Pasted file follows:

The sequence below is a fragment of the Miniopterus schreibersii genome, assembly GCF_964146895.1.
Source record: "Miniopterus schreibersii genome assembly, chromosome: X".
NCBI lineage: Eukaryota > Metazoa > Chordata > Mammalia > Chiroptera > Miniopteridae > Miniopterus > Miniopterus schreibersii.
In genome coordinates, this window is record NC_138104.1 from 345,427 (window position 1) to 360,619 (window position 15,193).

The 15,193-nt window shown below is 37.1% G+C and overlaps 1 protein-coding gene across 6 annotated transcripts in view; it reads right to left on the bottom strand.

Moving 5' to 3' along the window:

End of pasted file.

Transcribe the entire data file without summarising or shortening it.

The sequence below is a fragment of the Miniopterus schreibersii genome, assembly GCF_964146895.1.
Source record: "Miniopterus schreibersii genome assembly, chromosome: X".
NCBI lineage: Eukaryota > Metazoa > Chordata > Mammalia > Chiroptera > Miniopteridae > Miniopterus > Miniopterus schreibersii.
In genome coordinates, this window is record NC_138104.1 from 345,427 (window position 1) to 360,619 (window position 15,193).

The 15,193-nt window shown below is 37.1% G+C and overlaps 1 protein-coding gene across 6 annotated transcripts in view; it reads right to left on the bottom strand.

Moving 5' to 3' along the window: